Gore Vidal's elegance and gloom

Mike Wallace's provocative 1975 interview with literary icon Gore Vidal, who died this week at the age of 86

To some, Gore Vidal will be remembered as a superlative writer, essayist, playwright and critic, but to others, he will be known as "an intellectual vaudevillian."

That's how Mike Wallace put it back in 1975 after interviewing Vidal for a provocative 60 Minutes profile. The piece is Wallace and Vidal at their best, going head to head on everything from sex to politics to celebrity.

Wallace and the 60 Minutes crew followed Vidal for several weeks, trailing him at parties, at home in Italy, and on the lecture circuit in the United States. The profile, which aired on July 27, 1975, begins in Rome at Vidal's penthouse apartment, a salon for an assortment of aristocrats, artists, film stars, politicians, and writers. True to form, Vidal is overheard gossiping about literary rival Norman Mailer in the opening shot: "Mailer, I think, is absolutely an atrocious personality..."

Tuesday marked the death of the 86-year-old, so 60 Minutes Overtime unearthed this rare footage in memory of the late author. Here he is, fielding Wallace questions on love and sex:

WALLACE: You've lived with a man for 23-24 years?

VIDAL: Yes.

WALLACE: You have never been in love with him, nor are now? You are simply good companions? I'm not sure that I understand.

VIDAL: Well, haven't I proved it by living with somebody for 24 years? That's obviously not being in love....

WALLACE: You have sexual congress, if you will, with an assortment of friends?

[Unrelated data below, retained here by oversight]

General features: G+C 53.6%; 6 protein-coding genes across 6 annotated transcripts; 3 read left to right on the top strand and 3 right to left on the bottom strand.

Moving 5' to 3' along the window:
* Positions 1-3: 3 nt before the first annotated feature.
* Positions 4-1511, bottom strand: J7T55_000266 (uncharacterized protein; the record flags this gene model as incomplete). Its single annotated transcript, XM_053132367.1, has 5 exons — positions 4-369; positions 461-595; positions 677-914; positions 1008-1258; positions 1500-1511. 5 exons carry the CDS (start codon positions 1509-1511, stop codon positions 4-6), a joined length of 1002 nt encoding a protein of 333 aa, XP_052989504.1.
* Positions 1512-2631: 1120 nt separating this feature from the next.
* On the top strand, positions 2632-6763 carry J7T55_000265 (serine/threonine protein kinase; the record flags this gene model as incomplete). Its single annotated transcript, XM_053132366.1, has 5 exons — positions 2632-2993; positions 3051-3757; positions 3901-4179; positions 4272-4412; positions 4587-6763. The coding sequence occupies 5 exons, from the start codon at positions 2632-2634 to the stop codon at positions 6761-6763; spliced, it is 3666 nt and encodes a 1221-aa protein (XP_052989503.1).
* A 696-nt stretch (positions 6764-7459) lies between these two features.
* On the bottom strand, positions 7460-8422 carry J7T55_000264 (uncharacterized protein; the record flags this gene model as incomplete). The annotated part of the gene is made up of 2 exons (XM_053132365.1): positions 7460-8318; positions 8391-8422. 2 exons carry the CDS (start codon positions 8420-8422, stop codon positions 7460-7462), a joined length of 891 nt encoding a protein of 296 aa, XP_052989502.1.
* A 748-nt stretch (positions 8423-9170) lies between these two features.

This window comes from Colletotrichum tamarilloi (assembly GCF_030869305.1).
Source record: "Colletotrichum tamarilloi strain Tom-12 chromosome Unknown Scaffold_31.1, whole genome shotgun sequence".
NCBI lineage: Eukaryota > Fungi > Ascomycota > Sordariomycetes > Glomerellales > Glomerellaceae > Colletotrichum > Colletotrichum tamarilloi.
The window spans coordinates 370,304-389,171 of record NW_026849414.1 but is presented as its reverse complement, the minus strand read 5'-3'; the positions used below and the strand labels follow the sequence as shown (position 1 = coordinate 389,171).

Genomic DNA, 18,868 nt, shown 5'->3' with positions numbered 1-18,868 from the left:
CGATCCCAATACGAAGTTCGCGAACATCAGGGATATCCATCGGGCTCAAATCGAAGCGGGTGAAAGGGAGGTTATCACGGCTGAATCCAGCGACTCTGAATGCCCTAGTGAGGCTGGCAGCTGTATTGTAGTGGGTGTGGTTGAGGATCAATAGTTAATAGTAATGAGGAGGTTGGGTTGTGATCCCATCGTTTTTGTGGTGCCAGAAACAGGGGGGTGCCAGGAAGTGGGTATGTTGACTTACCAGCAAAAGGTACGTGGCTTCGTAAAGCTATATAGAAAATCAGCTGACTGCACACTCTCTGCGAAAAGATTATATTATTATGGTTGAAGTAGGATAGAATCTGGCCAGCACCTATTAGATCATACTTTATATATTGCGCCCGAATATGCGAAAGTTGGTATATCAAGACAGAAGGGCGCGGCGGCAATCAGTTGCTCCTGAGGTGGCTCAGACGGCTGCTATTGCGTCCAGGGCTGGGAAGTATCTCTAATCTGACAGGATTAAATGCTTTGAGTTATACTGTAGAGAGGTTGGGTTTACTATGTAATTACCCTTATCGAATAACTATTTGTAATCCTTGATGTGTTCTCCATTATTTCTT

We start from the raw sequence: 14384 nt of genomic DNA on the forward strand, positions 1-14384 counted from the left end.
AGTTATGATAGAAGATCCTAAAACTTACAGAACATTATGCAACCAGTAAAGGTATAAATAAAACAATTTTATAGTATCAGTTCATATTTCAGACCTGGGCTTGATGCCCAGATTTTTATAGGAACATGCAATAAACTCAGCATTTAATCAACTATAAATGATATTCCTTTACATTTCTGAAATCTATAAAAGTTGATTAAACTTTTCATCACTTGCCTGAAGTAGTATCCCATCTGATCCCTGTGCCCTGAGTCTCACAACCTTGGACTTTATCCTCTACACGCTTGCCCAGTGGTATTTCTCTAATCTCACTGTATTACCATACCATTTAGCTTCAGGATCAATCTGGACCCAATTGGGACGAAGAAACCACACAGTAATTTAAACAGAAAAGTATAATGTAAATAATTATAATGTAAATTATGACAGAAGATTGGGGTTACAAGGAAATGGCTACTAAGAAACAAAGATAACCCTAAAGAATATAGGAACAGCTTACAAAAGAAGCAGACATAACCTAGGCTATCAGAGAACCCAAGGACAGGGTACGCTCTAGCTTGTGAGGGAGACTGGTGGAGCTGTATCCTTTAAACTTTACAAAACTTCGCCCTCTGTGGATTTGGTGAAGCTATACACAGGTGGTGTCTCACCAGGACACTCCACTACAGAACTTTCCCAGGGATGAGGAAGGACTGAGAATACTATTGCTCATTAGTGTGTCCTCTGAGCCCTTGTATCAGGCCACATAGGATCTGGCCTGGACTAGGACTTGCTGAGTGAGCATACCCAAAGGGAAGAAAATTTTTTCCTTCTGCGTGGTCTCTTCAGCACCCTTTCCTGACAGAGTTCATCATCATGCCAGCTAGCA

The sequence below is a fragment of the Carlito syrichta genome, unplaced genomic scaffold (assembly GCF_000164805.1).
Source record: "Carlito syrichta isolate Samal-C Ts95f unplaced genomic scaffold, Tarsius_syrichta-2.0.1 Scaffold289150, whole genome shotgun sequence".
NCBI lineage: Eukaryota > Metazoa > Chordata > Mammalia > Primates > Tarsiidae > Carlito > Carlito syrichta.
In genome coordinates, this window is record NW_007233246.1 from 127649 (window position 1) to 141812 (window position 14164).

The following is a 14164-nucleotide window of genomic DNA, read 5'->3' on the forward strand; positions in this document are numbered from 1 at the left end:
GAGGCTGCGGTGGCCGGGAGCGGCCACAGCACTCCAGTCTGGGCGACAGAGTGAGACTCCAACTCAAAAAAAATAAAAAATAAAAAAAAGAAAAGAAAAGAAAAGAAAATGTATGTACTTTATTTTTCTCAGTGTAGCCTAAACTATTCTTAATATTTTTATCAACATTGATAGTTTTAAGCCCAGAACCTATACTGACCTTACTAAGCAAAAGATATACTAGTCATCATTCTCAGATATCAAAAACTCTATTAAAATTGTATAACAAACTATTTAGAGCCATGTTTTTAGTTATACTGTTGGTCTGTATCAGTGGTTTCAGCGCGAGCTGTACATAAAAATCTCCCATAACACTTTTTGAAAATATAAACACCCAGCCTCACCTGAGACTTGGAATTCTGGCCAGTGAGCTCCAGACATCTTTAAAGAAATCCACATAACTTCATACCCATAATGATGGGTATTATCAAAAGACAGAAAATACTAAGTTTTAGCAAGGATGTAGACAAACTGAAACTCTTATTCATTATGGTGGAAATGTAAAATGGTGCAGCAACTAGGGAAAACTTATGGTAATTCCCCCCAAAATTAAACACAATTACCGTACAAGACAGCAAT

VIDAL: If you will. Oh, well, certainly, I'm devoted to promiscuity, and always have been. I believe the more you do, the better it is for you. I'm a great health nut, and sex is, I think, absolutely marvelous for the whole system; tones you up.

On politics, Vidal refers to Presidents Lyndon Johnson and Richard Nixon as "pathological types," impersonates Presidents Roosevelt, and calls Jackie Kennedy a "very bad" first lady ("she had no interest in anything but herself").

At one point, Wallace is skeptical of Vidal's views on American affairs since Vidal had been living in far-off Italy. Vidal shoots back, "Mike, I am so in touch with reality and you are so far off-base that I cannot begin to save your soul."

During his nearly 70-year career, Vidal ran for political office twice and was a well-known commentator, author, and television personality. A prolific essayist, playwright, and novelist, he published more than 20 novels, including the best-selling "Burr," "Myra Breckenridge," and "The City and the Pillar." Alongside Norman Mailer and Truman Capote, Vidal was among the last generation of literary writers who were also genuine celebrities.

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